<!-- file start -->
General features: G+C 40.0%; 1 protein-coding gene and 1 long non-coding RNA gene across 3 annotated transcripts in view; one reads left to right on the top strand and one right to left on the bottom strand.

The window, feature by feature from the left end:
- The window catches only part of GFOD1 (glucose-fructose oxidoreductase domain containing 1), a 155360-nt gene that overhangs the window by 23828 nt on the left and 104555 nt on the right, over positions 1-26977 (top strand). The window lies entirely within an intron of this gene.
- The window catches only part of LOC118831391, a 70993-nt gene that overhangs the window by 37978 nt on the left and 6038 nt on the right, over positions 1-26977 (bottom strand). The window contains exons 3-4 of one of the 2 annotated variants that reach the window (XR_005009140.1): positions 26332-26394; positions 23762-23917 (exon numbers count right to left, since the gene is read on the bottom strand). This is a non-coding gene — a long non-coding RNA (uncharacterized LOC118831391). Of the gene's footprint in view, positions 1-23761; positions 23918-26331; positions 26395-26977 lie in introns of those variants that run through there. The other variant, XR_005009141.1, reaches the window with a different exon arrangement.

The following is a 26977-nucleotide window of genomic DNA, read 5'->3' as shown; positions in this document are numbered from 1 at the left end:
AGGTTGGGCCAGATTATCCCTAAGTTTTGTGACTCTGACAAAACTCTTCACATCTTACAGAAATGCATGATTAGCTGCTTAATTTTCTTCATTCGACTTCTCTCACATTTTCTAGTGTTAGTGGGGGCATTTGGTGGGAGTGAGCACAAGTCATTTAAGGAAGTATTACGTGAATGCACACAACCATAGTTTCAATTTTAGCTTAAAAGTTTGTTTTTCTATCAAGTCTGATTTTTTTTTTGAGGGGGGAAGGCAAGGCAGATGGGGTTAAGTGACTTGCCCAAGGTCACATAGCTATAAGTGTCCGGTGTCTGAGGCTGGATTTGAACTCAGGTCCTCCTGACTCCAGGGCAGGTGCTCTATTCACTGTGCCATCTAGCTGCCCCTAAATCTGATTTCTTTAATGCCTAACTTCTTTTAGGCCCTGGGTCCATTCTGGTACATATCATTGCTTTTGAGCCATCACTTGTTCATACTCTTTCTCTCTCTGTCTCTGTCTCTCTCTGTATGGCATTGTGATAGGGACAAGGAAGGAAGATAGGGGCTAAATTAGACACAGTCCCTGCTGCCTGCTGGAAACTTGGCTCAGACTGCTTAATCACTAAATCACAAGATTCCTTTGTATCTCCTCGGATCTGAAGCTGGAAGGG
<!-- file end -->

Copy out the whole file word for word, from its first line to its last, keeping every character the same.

General features: G+C 40.0%; 1 protein-coding gene and 1 long non-coding RNA gene across 3 annotated transcripts in view; one reads left to right on the top strand and one right to left on the bottom strand.

The window, feature by feature from the left end:
- The window catches only part of GFOD1 (glucose-fructose oxidoreductase domain containing 1), a 155360-nt gene that overhangs the window by 23828 nt on the left and 104555 nt on the right, over positions 1-26977 (top strand). The window lies entirely within an intron of this gene.
- The window catches only part of LOC118831391, a 70993-nt gene that overhangs the window by 37978 nt on the left and 6038 nt on the right, over positions 1-26977 (bottom strand). The window contains exons 3-4 of one of the 2 annotated variants that reach the window (XR_005009140.1): positions 26332-26394; positions 23762-23917 (exon numbers count right to left, since the gene is read on the bottom strand). This is a non-coding gene — a long non-coding RNA (uncharacterized LOC118831391). Of the gene's footprint in view, positions 1-23761; positions 23918-26331; positions 26395-26977 lie in introns of those variants that run through there. The other variant, XR_005009141.1, reaches the window with a different exon arrangement.

The following is a 26977-nucleotide window of genomic DNA, read 5'->3' as shown; positions in this document are numbered from 1 at the left end:
AGGTTGGGCCAGATTATCCCTAAGTTTTGTGACTCTGACAAAACTCTTCACATCTTACAGAAATGCATGATTAGCTGCTTAATTTTCTTCATTCGACTTCTCTCACATTTTCTAGTGTTAGTGGGGGCATTTGGTGGGAGTGAGCACAAGTCATTTAAGGAAGTATTACGTGAATGCACACAACCATAGTTTCAATTTTAGCTTAAAAGTTTGTTTTTCTATCAAGTCTGATTTTTTTTTTGAGGGGGGAAGGCAAGGCAGATGGGGTTAAGTGACTTGCCCAAGGTCACATAGCTATAAGTGTCCGGTGTCTGAGGCTGGATTTGAACTCAGGTCCTCCTGACTCCAGGGCAGGTGCTCTATTCACTGTGCCATCTAGCTGCCCCTAAATCTGATTTCTTTAATGCCTAACTTCTTTTAGGCCCTGGGTCCATTCTGGTACATATCATTGCTTTTGAGCCATCACTTGTTCATACTCTTTCTCTCTCTGTCTCTGTCTCTCTCTGTATGGCATTGTGATAGGGACAAGGAAGGAAGATAGGGGCTAAATTAGACACAGTCCCTGCTGCCTGCTGGAAACTTGGCTCAGACTGCTTAATCACTAAATCACAAGATTCCTTTGTATCTCCTCGGATCTGAAGCTGGAAGGG